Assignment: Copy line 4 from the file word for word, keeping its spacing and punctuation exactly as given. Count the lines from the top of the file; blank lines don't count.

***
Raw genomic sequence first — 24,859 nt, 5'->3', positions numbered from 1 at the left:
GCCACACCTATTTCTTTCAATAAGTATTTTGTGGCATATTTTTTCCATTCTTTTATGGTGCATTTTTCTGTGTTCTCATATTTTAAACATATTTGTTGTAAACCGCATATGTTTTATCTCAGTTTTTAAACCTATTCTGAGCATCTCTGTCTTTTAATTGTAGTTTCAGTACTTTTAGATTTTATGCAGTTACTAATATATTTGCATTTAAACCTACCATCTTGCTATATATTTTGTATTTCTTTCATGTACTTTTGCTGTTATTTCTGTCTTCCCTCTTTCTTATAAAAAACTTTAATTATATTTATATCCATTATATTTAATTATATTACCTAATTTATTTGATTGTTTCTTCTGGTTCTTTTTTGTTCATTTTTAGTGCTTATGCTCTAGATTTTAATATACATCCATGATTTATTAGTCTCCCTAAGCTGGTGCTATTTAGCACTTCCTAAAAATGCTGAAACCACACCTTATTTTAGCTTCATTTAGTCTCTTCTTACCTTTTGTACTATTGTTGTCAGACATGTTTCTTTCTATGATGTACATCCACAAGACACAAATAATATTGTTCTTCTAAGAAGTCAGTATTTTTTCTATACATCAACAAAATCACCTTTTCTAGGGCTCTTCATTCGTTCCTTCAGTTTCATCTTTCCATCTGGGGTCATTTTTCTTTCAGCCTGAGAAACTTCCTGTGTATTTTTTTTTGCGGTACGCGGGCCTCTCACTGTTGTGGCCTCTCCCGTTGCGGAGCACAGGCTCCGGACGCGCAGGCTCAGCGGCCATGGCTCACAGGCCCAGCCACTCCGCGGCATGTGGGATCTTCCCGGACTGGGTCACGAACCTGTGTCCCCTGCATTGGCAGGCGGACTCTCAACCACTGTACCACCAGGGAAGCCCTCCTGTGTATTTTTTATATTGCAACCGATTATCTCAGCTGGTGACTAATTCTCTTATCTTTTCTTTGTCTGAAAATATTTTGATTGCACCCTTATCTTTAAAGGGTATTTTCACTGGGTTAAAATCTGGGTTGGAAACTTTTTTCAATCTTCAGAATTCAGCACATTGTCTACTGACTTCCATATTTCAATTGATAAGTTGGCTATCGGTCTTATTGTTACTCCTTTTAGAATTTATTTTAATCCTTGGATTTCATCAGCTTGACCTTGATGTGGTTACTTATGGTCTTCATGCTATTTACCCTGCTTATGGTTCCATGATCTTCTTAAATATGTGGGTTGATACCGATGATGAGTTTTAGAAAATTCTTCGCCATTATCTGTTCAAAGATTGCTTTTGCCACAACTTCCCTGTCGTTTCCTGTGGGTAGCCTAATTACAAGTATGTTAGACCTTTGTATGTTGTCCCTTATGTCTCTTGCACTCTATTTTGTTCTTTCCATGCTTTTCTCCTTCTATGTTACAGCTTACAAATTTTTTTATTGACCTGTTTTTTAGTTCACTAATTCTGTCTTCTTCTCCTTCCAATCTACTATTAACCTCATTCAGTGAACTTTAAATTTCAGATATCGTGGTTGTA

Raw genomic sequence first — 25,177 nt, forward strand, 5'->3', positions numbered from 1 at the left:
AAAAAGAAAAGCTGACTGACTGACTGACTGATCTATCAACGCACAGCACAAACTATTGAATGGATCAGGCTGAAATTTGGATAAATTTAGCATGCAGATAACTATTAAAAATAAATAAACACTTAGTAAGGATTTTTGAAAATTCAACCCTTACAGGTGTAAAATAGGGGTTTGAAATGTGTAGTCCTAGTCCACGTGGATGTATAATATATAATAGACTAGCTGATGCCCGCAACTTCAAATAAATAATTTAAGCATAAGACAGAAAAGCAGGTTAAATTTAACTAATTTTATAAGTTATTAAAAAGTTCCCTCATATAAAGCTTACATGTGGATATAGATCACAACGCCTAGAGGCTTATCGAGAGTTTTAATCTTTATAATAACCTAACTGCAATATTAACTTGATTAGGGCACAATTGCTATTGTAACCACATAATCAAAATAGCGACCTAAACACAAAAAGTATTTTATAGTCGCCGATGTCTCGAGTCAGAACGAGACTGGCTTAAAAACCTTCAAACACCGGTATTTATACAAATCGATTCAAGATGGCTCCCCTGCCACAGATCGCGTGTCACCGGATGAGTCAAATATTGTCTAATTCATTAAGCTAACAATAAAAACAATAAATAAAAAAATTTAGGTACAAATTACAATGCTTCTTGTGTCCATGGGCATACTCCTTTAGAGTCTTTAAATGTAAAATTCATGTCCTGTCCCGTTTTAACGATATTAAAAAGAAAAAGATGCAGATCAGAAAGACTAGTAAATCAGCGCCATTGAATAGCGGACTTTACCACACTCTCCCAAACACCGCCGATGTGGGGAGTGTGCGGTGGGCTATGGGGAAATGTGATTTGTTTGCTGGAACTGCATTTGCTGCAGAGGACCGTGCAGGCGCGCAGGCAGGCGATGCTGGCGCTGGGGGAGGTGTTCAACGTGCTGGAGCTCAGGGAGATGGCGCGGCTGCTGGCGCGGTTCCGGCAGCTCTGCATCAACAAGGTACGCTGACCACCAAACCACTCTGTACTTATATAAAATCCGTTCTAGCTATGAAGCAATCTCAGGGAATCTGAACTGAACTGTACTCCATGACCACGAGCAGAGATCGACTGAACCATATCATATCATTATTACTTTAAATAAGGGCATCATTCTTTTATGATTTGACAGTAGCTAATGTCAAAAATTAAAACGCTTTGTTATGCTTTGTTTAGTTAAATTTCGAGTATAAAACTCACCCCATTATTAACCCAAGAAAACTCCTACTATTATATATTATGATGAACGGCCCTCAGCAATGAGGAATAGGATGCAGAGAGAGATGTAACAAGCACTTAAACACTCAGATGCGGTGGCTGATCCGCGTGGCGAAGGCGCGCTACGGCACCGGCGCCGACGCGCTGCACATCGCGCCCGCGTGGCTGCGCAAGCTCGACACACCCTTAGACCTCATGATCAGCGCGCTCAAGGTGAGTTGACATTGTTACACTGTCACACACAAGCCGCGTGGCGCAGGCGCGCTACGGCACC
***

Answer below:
AAAAAGAAAAGCTGACTGACTGACTGACTGATCTATCAACGCACAGCACAAACTATTGAATGGATCAGGCTGAAATTTGGATAAATTTAGCATGCAGATAACTATTAAAAATAAATAAACACTTAGTAAGGATTTTTGAAAATTCAACCCTTACAGGTGTAAAATAGGGGTTTGAAATGTGTAGTCCTAGTCCACGTGGATGTATAATATATAATAGACTAGCTGATGCCCGCAACTTCAAATAAATAATTTAAGCATAAGACAGAAAAGCAGGTTAAATTTAACTAATTTTATAAGTTATTAAAAAGTTCCCTCATATAAAGCTTACATGTGGATATAGATCACAACGCCTAGAGGCTTATCGAGAGTTTTAATCTTTATAATAACCTAACTGCAATATTAACTTGATTAGGGCACAATTGCTATTGTAACCACATAATCAAAATAGCGACCTAAACACAAAAAGTATTTTATAGTCGCCGATGTCTCGAGTCAGAACGAGACTGGCTTAAAAACCTTCAAACACCGGTATTTATACAAATCGATTCAAGATGGCTCCCCTGCCACAGATCGCGTGTCACCGGATGAGTCAAATATTGTCTAATTCATTAAGCTAACAATAAAAACAATAAATAAAAAAATTTAGGTACAAATTACAATGCTTCTTGTGTCCATGGGCATACTCCTTTAGAGTCTTTAAATGTAAAATTCATGTCCTGTCCCGTTTTAACGATATTAAAAAGAAAAAGATGCAGATCAGAAAGACTAGTAAATCAGCGCCATTGAATAGCGGACTTTACCACACTCTCCCAAACACCGCCGATGTGGGGAGTGTGCGGTGGGCTATGGGGAAATGTGATTTGTTTGCTGGAACTGCATTTGCTGCAGAGGACCGTGCAGGCGCGCAGGCAGGCGATGCTGGCGCTGGGGGAGGTGTTCAACGTGCTGGAGCTCAGGGAGATGGCGCGGCTGCTGGCGCGGTTCCGGCAGCTCTGCATCAACAAGGTACGCTGACCACCAAACCACTCTGTACTTATATAAAATCCGTTCTAGCTATGAAGCAATCTCAGGGAATCTGAACTGAACTGTACTCCATGACCACGAGCAGAGATCGACTGAACCATATCATATCATTATTACTTTAAATAAGGGCATCATTCTTTTATGATTTGACAGTAGCTAATGTCAAAAATTAAAACGCTTTGTTATGCTTTGTTTAGTTAAATTTCGAGTATAAAACTCACCCCATTATTAACCCAAGAAAACTCCTACTATTATATATTATGATGAACGGCCCTCAGCAATGAGGAATAGGATGCAGAGAGAGATGTAACAAGCACTTAAACACTCAGATGCGGTGGCTGATCCGCGTGGCGAAGGCGCGCTACGGCACCGGCGCCGACGCGCTGCACATCGCGCCCGCGTGGCTGCGCAAGCTCGACACACCCTTAGACCTCATGATCAGCGCGCTCAAGGTGAGTTGACATTGTTACACTGTCACACACAAGCCGCGTGGCGCAGGCGCGCTACGGCACC